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Total Well-Being: Starting the Search
Thich Nhat Hanh

Thich Nhat Hanh with ChildrenThich Nhat Hanh, Zen Master and Buddhist monk, was born in central Vietnam in 1926. His work for social justice and peace earned him a Nobel Peace Prize nomination in 1967 from Martin Luther King, Jr. Currently, he lives in exile in France, where he continues his writing, teaching, gardening and helping refugees worldwide. He is the author of seventy-five books, including Peace is Every Step.

Gail Harris met with him at Plum Village, the Buddhist monastery he founded in the Dordogne region of France. Known to the retreat participants and students as Thay, Vietnamese for teacher, he offered Body & Soul a number of concrete techniques for bringing meditation and conscious living into our modern lives.

As he explained, mindfulness begins with an awareness of breath. Sometimes, the mind is doing one thing, and the body is doing another. Through conscious breathing, the mind and body can be brought back together again. "It is very important to get back to the present moment in order to touch life deeply, because life is only available in the present," says Thich Nhat Hanh.

Thich Nhat HanhTo practice mindful breathing, "You just become aware of the fact that you are breathing in -- 'right now, I am breathing in -- right now I am breathing out' -- I know that I am breathing out, and I enjoy my in breath and I enjoy my out breath." He adds, "Suddenly, I find I am truly alive, truly present. Our true home is life, and life is in the present moment."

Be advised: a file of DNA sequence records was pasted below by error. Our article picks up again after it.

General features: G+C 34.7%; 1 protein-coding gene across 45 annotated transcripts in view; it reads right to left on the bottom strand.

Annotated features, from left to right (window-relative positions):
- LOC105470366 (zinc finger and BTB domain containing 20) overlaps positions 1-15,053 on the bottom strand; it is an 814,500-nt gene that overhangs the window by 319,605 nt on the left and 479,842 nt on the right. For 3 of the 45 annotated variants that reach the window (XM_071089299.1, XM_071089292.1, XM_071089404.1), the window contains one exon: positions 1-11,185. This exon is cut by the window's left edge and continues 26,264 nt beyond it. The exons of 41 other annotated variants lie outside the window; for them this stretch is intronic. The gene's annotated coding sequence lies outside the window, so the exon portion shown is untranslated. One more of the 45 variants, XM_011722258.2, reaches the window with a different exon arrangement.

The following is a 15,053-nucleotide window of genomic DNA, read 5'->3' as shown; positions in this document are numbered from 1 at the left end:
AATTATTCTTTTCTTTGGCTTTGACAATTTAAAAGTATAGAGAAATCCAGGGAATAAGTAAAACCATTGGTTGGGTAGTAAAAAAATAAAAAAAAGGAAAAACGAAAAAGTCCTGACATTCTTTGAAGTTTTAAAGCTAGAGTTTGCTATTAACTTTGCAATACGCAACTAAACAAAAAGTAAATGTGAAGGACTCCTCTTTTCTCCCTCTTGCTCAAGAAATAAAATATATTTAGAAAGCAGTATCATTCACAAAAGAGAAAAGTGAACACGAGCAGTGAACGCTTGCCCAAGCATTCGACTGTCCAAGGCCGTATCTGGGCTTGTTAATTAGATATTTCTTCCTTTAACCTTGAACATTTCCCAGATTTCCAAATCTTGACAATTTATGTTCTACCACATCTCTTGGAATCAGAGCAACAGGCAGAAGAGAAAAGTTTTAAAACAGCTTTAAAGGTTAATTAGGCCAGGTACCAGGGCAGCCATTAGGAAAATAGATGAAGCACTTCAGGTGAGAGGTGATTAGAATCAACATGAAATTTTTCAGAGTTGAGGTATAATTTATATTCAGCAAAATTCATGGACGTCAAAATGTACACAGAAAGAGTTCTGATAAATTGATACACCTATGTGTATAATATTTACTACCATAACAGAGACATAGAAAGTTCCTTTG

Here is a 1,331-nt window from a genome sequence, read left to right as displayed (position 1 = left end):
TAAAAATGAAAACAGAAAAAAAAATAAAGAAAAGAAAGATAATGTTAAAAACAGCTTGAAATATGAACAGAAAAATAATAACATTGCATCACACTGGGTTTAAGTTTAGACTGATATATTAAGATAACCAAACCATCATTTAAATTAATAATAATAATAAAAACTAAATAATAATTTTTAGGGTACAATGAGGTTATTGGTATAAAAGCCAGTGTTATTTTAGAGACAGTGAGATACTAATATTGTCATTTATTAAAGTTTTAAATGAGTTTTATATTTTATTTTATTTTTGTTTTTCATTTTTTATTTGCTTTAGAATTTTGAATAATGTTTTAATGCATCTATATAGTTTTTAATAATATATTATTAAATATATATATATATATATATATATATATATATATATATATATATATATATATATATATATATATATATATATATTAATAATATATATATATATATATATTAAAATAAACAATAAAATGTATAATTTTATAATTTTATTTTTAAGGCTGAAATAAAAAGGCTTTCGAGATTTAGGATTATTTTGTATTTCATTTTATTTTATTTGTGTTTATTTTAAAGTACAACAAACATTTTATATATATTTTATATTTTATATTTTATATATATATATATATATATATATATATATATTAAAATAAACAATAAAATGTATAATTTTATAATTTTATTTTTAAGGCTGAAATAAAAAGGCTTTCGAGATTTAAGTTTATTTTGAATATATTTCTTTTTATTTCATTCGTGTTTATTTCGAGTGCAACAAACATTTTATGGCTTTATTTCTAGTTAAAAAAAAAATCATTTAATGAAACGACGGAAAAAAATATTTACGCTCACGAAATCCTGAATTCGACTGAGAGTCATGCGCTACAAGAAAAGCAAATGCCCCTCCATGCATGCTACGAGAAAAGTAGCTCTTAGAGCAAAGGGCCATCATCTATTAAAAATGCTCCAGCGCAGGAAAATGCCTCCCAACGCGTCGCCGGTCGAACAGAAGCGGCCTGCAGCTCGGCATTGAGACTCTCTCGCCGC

This easy form of meditation can extend to many parts of our daily lives. Mindfulness can be practiced while eating lunch, walking, and washing the dishes. "If you take time to enjoy dishwashing, then dishwashing can become meditation. If you think of the time of washing as the time that you lose... then you lose yourself. It means you continue to lose your life."

Thich Nhat Hanh even suggests meditating while driving. En route, when we focus only on arriving at our destination, red lights can cause anxiety and frustration. Instead, he suggests using a red light as a "bell of mindfulness," which reminds us to return to the present moment. Instead of muttering curses or flooring the accelerator, next time you see a red light, smile at it, and go back to your conscious breathing. It is easy to transform a feeling of irritation into one of pleasure. This same red light becomes a reminder that it is only in the present moment that we can live our lives.

Body & Soul is currently airing Monday-Friday at 7:00pm and 8:30pm on PBS YOU.

Program Description
James S. Gordon, M.D.
Thich Nhat Hanh
Gabrielle Roth
Help Yourself
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